“We are hoping that with we can find lightning in a bottle, “ said Justin Anderson, Director of Media Relations for Dartmouth, “by bringing together that many different schools we can have that many solutions.”
Schools will participate in three phases of the project 18-month project. Phase one emphasizes individual drinkers, the second phase focuses on their environment, and phase three studies how individuals and the environment relate to each in terms of harm reduction.
Boston University – Boston, Massachusetts
Boston University joined the Learning Collaborative in order to strengthen existing efforts to reduce harmful drinking in its students, and will participate in a meeting in January next year discussing the methods used for individual intervention.
“The concern in terms of harmful and hazardous drinking [at Boston University] tends to be off-campus parties,” said Dr. Tibor P. A. Palfai, one of the experts on BU’s learning collaborative panel.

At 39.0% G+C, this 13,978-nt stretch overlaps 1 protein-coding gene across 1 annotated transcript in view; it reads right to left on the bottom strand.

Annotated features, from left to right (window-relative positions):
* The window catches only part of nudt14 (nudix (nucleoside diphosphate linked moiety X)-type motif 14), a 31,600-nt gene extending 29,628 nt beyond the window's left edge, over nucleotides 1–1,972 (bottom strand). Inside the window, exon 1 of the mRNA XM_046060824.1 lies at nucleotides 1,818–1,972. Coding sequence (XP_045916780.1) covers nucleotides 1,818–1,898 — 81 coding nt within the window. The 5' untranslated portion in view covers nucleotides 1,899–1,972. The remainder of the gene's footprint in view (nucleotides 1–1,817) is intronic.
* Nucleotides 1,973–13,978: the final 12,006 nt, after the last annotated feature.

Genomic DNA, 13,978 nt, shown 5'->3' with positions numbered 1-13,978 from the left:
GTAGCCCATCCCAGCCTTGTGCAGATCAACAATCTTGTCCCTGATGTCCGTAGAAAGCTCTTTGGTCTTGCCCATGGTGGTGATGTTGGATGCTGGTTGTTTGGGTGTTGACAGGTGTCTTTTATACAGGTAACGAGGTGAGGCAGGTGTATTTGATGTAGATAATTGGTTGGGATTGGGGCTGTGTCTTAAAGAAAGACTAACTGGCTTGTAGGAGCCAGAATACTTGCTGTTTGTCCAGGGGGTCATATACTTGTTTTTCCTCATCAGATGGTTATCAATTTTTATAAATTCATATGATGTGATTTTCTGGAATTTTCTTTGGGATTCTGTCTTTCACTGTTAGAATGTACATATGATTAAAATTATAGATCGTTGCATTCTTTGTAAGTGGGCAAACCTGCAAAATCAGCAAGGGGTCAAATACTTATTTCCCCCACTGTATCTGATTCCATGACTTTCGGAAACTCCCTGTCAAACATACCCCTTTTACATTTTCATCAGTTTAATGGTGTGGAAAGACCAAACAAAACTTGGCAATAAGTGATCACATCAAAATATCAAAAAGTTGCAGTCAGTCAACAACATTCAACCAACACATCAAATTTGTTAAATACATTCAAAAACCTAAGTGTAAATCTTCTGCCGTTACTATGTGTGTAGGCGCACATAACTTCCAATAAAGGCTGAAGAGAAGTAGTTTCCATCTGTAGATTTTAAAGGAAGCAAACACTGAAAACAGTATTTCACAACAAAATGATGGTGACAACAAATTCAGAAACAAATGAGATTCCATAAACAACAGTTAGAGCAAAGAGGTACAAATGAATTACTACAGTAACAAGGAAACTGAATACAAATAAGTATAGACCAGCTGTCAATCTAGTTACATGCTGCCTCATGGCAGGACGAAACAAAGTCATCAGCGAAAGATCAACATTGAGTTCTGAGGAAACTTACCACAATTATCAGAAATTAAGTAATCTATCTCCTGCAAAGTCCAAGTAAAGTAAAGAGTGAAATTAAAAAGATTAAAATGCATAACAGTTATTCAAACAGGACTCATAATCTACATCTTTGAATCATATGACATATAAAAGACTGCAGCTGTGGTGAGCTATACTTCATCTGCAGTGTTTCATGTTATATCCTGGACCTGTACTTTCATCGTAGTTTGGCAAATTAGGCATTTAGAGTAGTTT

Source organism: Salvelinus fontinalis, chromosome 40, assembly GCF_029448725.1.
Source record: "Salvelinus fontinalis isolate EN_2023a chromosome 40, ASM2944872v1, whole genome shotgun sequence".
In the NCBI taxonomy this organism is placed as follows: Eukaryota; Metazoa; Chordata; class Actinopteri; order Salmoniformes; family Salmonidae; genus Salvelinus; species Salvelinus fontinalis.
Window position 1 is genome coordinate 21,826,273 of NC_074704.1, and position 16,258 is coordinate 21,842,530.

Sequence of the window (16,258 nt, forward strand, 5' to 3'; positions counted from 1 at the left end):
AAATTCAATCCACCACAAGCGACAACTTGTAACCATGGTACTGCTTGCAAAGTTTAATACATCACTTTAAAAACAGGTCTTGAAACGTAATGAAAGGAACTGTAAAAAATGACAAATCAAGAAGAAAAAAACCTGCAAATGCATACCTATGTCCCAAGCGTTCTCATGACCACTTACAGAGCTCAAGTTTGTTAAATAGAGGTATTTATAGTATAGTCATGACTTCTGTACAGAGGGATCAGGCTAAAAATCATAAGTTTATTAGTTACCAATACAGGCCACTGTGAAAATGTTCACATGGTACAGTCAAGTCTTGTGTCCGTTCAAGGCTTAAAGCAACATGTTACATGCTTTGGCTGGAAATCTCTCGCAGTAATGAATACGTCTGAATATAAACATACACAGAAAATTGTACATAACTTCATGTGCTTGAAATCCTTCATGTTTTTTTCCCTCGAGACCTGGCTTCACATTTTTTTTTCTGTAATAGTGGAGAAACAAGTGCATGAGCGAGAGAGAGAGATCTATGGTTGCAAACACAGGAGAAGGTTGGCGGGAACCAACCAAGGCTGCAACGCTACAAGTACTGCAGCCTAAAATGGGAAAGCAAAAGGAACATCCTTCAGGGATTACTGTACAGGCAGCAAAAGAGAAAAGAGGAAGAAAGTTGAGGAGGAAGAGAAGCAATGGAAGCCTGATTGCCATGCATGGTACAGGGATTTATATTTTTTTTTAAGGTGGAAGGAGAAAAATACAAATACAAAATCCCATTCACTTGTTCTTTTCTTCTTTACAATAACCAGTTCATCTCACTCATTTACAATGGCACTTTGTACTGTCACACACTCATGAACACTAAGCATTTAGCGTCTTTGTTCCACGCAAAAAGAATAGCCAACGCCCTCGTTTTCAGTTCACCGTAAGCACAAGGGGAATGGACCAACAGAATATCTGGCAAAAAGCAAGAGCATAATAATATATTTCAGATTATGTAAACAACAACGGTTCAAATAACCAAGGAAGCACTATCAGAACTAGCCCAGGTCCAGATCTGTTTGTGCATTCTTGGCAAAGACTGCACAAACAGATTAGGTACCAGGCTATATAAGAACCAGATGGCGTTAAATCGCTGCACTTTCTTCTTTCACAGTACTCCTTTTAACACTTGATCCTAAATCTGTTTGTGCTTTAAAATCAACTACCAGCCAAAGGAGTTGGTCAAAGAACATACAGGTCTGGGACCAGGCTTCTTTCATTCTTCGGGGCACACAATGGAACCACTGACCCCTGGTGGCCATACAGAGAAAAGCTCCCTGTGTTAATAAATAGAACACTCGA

Seventy-six percent of Boston University’s undergraduate population lives on campus, where resident assistants and security keep a close eye on students. Therefore, drinkers must leave campus in search of house parties or establishments providing alcohol. Boston University has increased alcohol enforcement patrols in known party neighborhoods since September 1, such as in the Allston-Brighton area.
This effort is based on research indicating strict enforcement procedures are very effective in reducing the number of off-campus parties and the rate of binge drinking.
One preferred destination for would-be drinkers is an area near Boston University’s west campus called the GAP, bordered by Gardner Street – Ashford Street – and Pratt Street neighborhoods.